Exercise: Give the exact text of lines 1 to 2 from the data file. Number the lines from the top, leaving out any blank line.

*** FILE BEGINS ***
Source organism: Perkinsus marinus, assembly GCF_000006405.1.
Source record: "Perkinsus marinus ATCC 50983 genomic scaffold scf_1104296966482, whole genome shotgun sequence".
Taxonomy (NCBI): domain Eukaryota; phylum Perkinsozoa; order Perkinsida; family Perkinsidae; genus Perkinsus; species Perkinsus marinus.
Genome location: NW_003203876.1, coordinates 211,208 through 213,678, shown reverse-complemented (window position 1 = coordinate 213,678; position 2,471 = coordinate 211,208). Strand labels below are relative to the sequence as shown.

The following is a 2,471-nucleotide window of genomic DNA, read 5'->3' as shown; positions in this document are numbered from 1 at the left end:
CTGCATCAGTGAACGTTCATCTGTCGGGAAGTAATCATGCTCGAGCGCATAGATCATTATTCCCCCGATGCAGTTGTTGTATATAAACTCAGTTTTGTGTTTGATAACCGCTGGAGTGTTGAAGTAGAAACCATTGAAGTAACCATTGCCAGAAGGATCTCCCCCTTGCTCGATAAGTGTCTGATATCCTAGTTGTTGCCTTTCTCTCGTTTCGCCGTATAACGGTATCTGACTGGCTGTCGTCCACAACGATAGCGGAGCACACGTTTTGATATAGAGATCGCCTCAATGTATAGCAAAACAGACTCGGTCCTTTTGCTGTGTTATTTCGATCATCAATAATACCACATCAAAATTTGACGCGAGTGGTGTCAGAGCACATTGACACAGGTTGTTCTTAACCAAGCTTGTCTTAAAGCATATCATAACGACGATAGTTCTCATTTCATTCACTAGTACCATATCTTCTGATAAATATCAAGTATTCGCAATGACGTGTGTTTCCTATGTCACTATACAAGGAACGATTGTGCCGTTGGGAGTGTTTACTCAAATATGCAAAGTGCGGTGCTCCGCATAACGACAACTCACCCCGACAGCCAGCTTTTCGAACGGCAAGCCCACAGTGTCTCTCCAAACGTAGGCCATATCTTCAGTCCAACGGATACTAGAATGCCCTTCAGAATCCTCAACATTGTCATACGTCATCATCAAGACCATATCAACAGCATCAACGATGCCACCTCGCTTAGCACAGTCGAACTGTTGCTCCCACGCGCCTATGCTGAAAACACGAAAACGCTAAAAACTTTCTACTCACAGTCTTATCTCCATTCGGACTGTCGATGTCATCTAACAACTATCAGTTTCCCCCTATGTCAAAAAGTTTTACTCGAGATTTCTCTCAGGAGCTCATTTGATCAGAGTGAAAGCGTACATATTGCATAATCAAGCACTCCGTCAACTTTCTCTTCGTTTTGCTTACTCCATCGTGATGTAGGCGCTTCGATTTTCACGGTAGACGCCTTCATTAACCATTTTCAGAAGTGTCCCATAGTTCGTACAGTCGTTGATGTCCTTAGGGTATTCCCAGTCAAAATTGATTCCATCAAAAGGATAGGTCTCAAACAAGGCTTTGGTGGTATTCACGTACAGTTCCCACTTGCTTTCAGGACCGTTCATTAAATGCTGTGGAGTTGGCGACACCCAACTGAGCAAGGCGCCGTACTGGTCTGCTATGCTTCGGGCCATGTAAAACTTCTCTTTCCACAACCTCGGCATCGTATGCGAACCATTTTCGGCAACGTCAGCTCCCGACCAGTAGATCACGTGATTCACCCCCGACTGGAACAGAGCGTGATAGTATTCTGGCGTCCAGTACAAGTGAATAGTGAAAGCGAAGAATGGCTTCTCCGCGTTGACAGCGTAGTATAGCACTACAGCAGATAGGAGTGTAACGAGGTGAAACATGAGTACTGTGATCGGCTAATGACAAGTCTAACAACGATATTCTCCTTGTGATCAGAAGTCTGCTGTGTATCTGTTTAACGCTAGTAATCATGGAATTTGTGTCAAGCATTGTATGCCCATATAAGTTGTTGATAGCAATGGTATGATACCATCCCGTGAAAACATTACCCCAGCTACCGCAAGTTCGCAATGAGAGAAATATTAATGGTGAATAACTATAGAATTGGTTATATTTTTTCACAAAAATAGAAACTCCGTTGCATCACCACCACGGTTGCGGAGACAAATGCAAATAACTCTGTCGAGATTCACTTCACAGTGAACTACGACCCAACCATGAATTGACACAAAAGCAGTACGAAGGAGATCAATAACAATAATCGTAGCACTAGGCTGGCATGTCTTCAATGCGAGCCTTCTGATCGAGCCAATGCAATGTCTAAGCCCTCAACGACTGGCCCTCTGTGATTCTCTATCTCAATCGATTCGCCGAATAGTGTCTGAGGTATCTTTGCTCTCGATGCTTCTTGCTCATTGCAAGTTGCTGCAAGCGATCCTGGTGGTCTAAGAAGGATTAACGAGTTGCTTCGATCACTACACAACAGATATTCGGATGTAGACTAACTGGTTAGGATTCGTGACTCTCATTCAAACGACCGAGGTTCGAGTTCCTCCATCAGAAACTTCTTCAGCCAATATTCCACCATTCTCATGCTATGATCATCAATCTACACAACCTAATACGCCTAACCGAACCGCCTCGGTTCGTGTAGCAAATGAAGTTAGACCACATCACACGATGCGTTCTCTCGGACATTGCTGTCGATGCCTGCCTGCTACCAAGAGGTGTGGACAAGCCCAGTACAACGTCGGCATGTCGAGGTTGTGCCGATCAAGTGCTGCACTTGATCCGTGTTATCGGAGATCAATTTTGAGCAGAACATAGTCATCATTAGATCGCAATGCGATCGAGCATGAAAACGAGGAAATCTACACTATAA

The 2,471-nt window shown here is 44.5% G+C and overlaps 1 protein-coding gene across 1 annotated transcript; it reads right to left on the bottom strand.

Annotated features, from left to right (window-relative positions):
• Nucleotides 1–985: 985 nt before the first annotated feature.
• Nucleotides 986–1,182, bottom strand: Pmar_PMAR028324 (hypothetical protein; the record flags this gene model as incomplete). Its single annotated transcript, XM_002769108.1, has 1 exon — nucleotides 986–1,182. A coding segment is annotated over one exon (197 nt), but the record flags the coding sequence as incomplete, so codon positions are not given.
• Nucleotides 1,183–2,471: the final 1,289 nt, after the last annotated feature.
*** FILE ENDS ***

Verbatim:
Source organism: Perkinsus marinus, assembly GCF_000006405.1.
Source record: "Perkinsus marinus ATCC 50983 genomic scaffold scf_1104296966482, whole genome shotgun sequence".